Ashrae 90.1 Standard for Building Envelopes

Blog 27 ASHRAE

First appearing in 1975, an updated Ashrae 90.1 energy standard for all but low-rise residential buildings comes out every 3 years. Taking into account current technology and life cycle cost, Ashrae 90.1 establishes minimum energy efficiency requirements for building design and operation including building envelopes (as of 2007).

Ashrae 90.1

Currently, the Ashrae 90.1 uses the 8 US climate zones identified by the International Energy Conservation Code (IECC) to define minimum R-values for continuous insulation of buildings in the region.  Canada also uses climate (average temperature, humidity and moisture) to delineate its zones.

The best most economical way to increase the effective R-value of walls is exterior continuous insulation with or without interior insulation.  However, when there are thermal bridges such as studs present, the R-value of the wall assembly will not achieve the R-value of the insulation between studs.  In other words, the effective R-value of the assembly is less than its nominal R-value.

Effective air and moisture barriers exhibit three properties.  They are continuous, preventing air leakage.  They are permanently affixed to the underlying structure to avoid tearing or displacement from stack pressure, wind pressure and mechanically induced pressure.  They are durable which minimizes maintenance and ensures long term performance.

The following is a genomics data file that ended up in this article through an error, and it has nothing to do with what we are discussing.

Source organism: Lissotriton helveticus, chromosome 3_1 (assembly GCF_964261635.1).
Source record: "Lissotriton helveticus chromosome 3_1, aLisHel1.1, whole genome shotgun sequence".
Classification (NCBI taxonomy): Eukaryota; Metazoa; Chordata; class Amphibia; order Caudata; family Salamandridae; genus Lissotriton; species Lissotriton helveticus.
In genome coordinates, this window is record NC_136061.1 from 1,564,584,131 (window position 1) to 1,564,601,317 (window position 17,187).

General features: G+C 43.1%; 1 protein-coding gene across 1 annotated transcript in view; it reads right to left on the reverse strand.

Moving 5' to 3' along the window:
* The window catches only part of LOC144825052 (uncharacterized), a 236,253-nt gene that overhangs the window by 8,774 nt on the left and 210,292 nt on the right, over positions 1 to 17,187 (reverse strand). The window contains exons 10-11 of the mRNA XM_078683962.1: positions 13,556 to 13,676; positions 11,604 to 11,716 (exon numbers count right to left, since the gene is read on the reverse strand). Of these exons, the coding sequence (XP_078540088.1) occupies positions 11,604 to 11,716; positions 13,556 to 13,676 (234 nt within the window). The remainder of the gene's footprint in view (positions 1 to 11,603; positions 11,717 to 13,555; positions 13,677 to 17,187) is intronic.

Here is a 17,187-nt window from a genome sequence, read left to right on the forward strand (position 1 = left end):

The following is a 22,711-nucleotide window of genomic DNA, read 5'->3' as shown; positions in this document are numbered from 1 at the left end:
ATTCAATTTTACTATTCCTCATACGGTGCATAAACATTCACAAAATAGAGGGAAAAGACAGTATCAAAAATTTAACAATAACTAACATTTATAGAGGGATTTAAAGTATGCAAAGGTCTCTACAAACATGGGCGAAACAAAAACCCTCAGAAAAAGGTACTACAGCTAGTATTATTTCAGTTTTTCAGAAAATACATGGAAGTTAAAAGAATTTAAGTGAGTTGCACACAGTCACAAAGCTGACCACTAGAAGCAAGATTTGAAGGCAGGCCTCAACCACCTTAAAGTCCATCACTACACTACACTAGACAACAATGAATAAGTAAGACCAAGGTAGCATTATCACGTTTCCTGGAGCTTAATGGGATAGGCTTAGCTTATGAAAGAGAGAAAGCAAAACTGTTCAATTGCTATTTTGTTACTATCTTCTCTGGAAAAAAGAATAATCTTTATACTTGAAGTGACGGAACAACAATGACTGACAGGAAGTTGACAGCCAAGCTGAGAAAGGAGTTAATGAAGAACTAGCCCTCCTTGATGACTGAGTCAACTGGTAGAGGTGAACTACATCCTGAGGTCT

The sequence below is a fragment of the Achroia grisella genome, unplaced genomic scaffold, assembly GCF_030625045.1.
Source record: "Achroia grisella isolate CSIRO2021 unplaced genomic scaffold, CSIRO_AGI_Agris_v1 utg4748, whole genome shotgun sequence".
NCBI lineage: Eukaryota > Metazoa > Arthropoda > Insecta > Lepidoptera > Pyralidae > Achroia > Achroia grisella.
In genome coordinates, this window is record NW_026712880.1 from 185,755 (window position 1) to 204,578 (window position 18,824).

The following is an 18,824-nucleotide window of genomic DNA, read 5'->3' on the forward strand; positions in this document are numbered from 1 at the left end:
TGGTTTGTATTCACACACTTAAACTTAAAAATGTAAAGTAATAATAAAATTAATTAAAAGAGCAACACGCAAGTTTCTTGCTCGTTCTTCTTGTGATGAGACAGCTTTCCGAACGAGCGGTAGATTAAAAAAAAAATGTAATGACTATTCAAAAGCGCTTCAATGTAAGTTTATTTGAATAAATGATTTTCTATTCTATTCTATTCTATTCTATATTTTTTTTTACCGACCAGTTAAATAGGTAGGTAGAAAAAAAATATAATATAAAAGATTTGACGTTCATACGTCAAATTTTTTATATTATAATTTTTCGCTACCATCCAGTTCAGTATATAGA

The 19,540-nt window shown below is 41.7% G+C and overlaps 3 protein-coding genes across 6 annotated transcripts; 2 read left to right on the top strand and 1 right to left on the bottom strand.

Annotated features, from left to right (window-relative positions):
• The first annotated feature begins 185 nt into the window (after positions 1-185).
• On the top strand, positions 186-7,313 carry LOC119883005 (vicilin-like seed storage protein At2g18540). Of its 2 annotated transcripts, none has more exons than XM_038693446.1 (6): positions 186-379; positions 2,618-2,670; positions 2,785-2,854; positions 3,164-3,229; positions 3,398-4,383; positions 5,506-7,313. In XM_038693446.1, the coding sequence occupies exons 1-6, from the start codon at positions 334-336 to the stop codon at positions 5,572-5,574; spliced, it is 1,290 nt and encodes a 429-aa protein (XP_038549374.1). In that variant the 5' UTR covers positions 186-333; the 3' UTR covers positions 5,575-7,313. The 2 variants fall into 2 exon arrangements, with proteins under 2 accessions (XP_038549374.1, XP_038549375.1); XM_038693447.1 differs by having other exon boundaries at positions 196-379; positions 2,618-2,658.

Wind and stack air pressure on buildings cause air infiltration and exfiltration.  Changes in wind pressure around a building encourages water infiltration at joints and penetrations unless the air barrier is effectively sealed in those areas.  Stack pressure, the pressure difference between the top and bottom inside a building caused by rising of warm air, promotes air leakage.

Air barriers seal the structure, limiting air infiltration and exfiltration.

Modeling has shown that air barriers can have a substantial effect on the energy efficiency of a building, adding to the beneficial effect of continuous insulation.  Adding an air barrier to a building with continuous insulation can save a significant amount of energy and money.

Durable air and moisture membranes that can withstand the stress of building creep, stack and wind pressure and which are puncture, mold and scuff resistant are best.